Does 'Seasonal Affective Disorder' give your pet the blues?

By Patty Khuly, DVM on Dec. 15, 2009
Does 'Seasonal Affective Disorder' give your pet the blues?

Research has shown that even pets get the blues during the time of year when the Earth is tilted away from the sun’s direct intervention. The waning light of winter certainly yields more depressive incidents among the human population, so why not our pets?

The study I cite, however flawed its methodology might have been, is at least illustrative of people who consider their pets to be depressed during these months. They report greater indolence, increased sleep time and less of an appetite in their pets. I question the study's merits only because true Seasonal Affective Disorder (SAD) is difficult to establish among humans, let alone their pets. After all, pets may merely be resting more, as many of mother nature’s creatures tend to do when faced with a diminished opportunity for play or prey time.

Our anthropomorphic sensibilities clearly make way for our observation of the quiet winter months as a time of depression - we get depressed, animals must get depressed too. But for them, resting more than usual, with less play and activity expended, might in fact be a way of storing energy, by way of augmented fat reserves, for the lean months of winter and the busy months to come. Bears, whales and penguins do it, why not our pets, too? After all, evolution has favored those animals that can most efficiently store energy through these lean winter months ... even if modern convenience has changed food distribution.

More interesting, however, is the possibility that the sense we humans perceive as depression, even within our own selves, is heightened by our natural tendencies towards the same. This makes more sense for those living in Fairbanks, Norway or upper Minnesota than for folk like me living in winter-less Miami.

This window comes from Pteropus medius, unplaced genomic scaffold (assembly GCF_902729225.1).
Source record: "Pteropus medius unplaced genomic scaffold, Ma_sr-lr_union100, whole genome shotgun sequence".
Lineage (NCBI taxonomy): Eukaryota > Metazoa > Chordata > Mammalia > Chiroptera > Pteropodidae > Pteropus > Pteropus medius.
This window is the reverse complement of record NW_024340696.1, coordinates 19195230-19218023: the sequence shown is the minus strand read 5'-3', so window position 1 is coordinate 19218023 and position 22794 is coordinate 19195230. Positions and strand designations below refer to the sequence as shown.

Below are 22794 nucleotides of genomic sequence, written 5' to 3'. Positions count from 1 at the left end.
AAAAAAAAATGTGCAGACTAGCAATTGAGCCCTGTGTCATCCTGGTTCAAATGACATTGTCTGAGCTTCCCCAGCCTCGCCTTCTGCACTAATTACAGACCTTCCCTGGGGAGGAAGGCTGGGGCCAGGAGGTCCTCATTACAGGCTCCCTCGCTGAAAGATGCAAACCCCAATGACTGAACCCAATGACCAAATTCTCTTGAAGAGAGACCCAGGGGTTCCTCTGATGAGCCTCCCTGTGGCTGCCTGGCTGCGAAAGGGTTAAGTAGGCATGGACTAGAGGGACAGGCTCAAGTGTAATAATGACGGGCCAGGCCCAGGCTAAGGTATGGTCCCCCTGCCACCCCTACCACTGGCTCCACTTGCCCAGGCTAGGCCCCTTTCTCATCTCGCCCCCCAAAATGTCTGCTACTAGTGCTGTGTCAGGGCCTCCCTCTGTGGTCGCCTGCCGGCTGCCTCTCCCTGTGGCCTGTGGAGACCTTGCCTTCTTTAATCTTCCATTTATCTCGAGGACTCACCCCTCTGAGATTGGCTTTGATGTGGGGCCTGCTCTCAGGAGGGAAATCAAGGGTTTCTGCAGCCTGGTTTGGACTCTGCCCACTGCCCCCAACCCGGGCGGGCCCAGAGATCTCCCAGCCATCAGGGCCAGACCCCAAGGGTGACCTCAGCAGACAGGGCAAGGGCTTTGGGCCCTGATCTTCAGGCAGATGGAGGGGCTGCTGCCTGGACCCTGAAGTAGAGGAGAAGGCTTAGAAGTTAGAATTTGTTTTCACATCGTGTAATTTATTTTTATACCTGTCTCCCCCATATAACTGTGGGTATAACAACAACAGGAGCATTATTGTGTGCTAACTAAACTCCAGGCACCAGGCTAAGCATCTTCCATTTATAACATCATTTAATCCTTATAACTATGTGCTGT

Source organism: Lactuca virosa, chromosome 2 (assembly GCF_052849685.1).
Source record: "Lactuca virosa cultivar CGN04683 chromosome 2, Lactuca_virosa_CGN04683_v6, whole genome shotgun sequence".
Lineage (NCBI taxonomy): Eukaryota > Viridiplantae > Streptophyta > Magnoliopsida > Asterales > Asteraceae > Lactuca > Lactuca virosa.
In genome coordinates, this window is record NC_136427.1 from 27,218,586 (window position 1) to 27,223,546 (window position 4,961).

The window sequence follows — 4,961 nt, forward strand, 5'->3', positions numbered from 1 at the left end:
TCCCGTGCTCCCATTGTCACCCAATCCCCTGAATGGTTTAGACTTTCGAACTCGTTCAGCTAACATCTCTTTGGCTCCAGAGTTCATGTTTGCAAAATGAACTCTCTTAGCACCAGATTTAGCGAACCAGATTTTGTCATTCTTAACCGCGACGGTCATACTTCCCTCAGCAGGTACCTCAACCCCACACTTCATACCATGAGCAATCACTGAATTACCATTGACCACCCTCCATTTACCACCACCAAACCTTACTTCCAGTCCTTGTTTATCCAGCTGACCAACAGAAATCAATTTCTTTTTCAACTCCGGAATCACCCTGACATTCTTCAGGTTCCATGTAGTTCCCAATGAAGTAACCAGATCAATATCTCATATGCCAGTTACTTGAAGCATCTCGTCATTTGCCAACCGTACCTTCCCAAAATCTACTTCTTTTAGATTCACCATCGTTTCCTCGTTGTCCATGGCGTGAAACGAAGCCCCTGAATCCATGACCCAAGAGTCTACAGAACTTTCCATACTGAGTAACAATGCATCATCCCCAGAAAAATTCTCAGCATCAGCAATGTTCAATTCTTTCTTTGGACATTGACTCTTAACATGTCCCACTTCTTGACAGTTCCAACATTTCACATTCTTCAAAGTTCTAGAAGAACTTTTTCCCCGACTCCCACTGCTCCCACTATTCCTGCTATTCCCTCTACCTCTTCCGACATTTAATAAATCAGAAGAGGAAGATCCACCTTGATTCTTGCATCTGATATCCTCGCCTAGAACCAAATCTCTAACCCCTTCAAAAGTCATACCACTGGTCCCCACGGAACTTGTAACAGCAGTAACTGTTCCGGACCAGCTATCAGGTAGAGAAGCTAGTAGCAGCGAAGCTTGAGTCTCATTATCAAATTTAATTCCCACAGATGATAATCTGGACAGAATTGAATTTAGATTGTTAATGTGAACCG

It’s clear from a multitude of studies that melatonin and other dwindling-light-related hormones push us in the direction of a quiet contemplation that is perhaps ill-suited to most of humanity. Why else are the suicidal tendencies more pronounced in Northern latitudes? Genetics? Perhaps mental illness is accountable in some populations, but why then the cure of SAD with the influx of natural light after the same individuals move southwards?

As more breeds of pets are removed from their natural environments, it makes sense that they must surely feel the same as we do, to some extent. They, too, are affected by many of the same mammalian hormones, such as melatonin. Does that mean that pets might be "happier" in southerly climes as well?

I don’t have an answer, but I do know that SAD exacts a decided toll on humans. It’s then reasonable to believe that pets whose breeds are more acclimated to equatorial regions might be more susceptible to the insinuation of this disorder. But who knows? In my opinion, studies in this vein are only good if the humans who rank their pets’ behavior are in two different climactic zones over a period of years.

Hence, we may never know how many licks it takes to get to the center of a Tootsie Pop, or how many hours of sunlight we need to be happy, but it sure is fun to keep trying to figure it out, right?

Dr. Patty Khuly


Patty Khuly, DVM


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